Sunday 13 January 2013

Welcome to New Tilia

I've just been putting the finishing touches on the WFRP Border Princes sandbox I've been working on (Renegate Crowns really IS the Rolls Royce of Sandbox Generator products).  Our group just wrapped up our latest adventure and it looks like I'll be running the next one.

New Tilia's recent history started only a score of years ago, after reports reached the Empire of settlers there finding gold.  The Gold didn't last, but Silver and Copper have been found in abundance.  Since then there has been a steady influx of prospectors, as well as tradesmen, farmers, mercenaries, and petty criminals, all wanting a piece of the action.  Most of them don't strike it rich, but the stories of the few that do keep the immigrants coming.

Like many of the Border Princes, New Tilia is a dangerous area.  Besides the desperate people, wild animals, and the strange shapes seen prowling the unexplored ruins, there have been numerous problems with roving bands of mutants.  Antonio Calabrese, a Tilian Mercenary, quickly gained dominance among the various gangs offering protection to the locals.  Pretty soon, his was the only gang in town and he founded the Principality of New Tilia, appointing himself "The Boss".

With the competition gone, The Boss got apathetic and  trouble began in New Tilia's somewhat isolated Western province a couple years ago, an area known as Neualtdorf.  A cross-dressing Bandit and his gang began giving the locals a lot of trouble and even collecting protection money.  When The Boss caught wind of this and sent over his men to take care of the upstart, they were ambushed and the bandit declared himself "Viscontess of Neualtdorf".  Since then, the two Principalities have officially been in a state of war, occasionally sending raiding parties on attempts to assassinate one another's leadership.

Besides 21 Towns, Villages, and Interesting Homesteads, the Ruins and Adventuring Locales in and around New Tilia include:
  • The Volcano of the Damned
  • The Locked House
  • The Ghost Village
  • City of the Dead
  • Dwellers by the Sea
  • The Tomb that Must Not be Opened
  • In the Halls of the Goblin King


  1. Renegade Crowns sounds like it might be a useful tool for Old School-style gaming.

    1. I'm definitely a fan. It seems like a pretty unique product, certainly as far as WFRP adventures are concerned. Usually it seems like WFRP is into giving you detailed setting info and a step-by-step plot.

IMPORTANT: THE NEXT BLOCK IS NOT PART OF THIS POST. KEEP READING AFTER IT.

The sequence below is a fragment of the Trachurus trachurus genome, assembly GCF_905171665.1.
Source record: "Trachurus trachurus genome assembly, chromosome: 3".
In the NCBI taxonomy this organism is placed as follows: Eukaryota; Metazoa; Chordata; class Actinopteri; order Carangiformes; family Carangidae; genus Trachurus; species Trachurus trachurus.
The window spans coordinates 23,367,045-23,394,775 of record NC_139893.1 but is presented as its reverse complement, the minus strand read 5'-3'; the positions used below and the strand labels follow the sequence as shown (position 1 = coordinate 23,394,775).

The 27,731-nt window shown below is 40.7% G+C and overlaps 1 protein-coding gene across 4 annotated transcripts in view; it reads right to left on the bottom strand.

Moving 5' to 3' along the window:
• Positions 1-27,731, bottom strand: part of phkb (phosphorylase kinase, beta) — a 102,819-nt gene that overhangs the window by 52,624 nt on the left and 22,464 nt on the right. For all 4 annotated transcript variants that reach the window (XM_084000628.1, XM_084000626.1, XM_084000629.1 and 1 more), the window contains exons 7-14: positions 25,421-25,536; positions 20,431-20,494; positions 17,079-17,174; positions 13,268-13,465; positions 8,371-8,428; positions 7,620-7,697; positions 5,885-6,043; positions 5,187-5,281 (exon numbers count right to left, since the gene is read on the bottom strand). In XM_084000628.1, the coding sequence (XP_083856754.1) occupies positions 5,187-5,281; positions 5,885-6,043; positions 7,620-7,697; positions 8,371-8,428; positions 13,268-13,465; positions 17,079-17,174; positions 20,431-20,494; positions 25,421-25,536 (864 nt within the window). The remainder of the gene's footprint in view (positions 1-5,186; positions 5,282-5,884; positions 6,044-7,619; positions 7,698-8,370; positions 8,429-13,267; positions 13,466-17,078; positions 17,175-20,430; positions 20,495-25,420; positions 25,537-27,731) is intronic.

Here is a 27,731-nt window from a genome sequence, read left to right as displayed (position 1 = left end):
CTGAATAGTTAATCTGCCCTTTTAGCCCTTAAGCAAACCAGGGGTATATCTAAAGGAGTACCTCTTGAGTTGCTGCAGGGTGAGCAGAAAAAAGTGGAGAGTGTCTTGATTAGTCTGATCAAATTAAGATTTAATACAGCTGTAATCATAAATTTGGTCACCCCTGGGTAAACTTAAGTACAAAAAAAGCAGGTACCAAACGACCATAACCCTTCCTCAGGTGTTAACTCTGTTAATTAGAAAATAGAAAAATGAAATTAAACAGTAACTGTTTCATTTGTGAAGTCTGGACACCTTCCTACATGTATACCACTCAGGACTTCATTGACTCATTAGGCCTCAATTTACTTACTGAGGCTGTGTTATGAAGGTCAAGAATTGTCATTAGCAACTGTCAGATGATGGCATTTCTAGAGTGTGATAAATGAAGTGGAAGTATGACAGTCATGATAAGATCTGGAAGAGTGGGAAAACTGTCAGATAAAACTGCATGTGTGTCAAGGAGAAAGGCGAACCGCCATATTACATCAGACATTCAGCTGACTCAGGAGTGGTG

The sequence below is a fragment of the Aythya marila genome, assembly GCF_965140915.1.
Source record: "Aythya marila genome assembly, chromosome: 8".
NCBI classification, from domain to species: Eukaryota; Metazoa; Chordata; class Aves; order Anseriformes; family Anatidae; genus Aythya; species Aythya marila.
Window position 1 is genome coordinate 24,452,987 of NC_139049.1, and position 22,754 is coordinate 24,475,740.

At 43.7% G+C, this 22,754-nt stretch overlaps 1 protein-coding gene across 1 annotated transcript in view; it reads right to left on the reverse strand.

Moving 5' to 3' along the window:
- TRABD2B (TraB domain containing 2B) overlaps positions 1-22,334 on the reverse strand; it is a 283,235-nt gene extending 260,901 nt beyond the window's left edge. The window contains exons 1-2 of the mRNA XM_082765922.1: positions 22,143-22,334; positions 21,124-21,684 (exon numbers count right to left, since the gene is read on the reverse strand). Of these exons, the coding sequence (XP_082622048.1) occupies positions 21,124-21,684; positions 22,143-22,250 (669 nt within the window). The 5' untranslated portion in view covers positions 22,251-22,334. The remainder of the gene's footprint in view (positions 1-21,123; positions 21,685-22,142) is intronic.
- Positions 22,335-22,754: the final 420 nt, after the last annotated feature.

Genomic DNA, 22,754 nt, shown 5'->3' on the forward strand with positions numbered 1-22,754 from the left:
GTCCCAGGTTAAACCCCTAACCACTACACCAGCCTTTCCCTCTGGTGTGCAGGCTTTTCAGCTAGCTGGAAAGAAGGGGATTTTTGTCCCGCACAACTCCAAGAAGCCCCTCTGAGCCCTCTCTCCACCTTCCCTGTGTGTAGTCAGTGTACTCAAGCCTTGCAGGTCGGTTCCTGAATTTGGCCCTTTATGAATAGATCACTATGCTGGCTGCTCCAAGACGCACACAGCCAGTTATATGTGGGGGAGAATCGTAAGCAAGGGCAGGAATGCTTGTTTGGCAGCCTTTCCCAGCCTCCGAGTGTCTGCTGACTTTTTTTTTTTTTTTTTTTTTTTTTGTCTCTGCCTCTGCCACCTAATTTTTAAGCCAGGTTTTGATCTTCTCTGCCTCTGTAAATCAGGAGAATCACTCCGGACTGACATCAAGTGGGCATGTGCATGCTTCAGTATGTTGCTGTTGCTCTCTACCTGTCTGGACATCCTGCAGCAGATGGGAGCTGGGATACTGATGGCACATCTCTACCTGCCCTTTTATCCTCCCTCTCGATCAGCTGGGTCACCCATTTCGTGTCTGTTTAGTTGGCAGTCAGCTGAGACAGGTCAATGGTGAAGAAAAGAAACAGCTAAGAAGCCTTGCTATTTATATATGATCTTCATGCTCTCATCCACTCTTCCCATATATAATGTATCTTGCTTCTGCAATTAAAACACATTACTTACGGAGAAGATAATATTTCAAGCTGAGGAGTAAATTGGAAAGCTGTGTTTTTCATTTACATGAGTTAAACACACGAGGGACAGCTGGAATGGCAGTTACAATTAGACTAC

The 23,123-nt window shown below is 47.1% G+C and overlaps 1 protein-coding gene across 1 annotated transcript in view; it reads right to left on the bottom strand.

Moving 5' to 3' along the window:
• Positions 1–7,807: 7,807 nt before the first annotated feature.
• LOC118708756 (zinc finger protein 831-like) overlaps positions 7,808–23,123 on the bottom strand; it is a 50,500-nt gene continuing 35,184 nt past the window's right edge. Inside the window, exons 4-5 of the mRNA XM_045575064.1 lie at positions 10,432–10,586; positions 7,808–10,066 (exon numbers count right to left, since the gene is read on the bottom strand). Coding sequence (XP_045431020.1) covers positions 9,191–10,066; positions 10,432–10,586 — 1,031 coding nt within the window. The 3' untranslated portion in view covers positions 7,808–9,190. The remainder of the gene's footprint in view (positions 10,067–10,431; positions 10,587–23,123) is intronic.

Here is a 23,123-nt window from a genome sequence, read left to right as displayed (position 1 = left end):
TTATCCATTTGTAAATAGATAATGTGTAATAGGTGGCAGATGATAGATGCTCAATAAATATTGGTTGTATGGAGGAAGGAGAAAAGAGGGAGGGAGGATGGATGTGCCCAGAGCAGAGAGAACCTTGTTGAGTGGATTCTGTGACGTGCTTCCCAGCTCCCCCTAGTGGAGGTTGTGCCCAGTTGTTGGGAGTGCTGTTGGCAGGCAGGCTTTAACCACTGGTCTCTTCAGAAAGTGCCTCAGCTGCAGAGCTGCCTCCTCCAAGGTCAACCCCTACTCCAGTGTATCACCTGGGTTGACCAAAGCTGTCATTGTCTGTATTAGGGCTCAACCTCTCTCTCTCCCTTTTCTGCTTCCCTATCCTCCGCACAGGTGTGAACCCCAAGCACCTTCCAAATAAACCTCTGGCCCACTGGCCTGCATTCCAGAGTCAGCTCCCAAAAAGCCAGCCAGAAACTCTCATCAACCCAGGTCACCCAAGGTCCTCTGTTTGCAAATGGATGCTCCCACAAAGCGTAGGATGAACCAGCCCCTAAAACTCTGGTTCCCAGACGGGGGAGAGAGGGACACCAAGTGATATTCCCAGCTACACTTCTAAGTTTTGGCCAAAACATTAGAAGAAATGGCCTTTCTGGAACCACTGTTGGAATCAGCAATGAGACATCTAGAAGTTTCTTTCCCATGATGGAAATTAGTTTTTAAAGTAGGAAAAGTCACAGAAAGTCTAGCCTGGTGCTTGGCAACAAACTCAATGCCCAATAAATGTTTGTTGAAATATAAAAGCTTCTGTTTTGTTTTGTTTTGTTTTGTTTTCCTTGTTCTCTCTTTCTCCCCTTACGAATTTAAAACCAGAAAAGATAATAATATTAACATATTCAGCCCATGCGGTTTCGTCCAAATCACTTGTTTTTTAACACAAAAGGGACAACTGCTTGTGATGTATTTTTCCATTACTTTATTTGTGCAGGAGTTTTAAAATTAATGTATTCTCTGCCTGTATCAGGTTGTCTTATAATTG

And this was published quite recently in 2006. That said, judging by the prices on Amazon, I'm guessing it's out of print, probably due to WFRP 3rd edition being released a few years later.

      Anyway, it has very little edition-specific material. In fact, much of it could be used for other fantasy systems.

    2. "Anyway, it has very little edition-specific material. In fact, much of it could be used for other fantasy systems."

      That's what I was thinking. I've been toying with the idea of running a WFRP sandbox campaign in a more D&Dish, or at least Titanesque world. But I'm convinced that for sandbox play, system does matter - at least complexity of system matters. The advantage of D&D is that you can pluck the 'mechanical' aspects of NPCs, monsters, and locations from thin air without breaking the game, or even breaking any rules. I've a feeling that running a WFRP game on the fly - to accommodate player/character freedom - like that would be a lot more work/require a harder to obtain system mastery, for WFRP.

      Nevertheless, my 1e books call to me, and my new PoD 2e rulebook looks very shiny. Let us know how your sandbox WFRP gets on, please.

    3. Hmmm. Yeah, you make a good point about simplicity--not WFRP's strong point.

      I reduce this problem a bit when I DM WFRP by using a simplified stat block(rather than flipping to the half-page-long stat block every time). The stat block in my sandbox spreadsheet has 12 columns: name,m,ws,bs,i,a,w,sb,tb,armor,trappings,select skills/talents. That already brings me to a level of detail closer to DnD's and if a monster has to make a skill roll with a stat/skill I didn't write down, then I just make-up the stat value on the fly.

      It's also easier to invent/re-skin a new monster with this simplified stat block to base yourself on.

    4. And, to mitigate my doubts, from a player [character] perspective, the WFRP1e/2e are begging to be used in a sandbox game - the career system isn't much cop for a linear, plotted game - PC get to be what the DM lets them be. But in a sandbox game, sure a PC can be a merchant, a duellist, an agitator, whatever, and being that is part of the game, not simply an excuse to increase stat X before part Y of the 'plot'.

    5. That's a good point.

      I always thought that the career system was a bit weird, since it's detached from what the PCs are actually doing. I guess you're right, that this is a chance for the players to roleplay their career more.

      Though in practice, the group dynamic might still get in the way. Just because I choose to become a merchant, doesn't mean that the rest of the group wants to play my bodyguards while I brings goods cross-country.

    6. I think you'd have to have a lot of non-adventuring 'downtime'/single player sessions. In Pendragon, Player Knights have one adventure each year, but might 'do' a whole lot of stuff connected with their family, their manor, their feudal obligations during the 'Winter Phase'.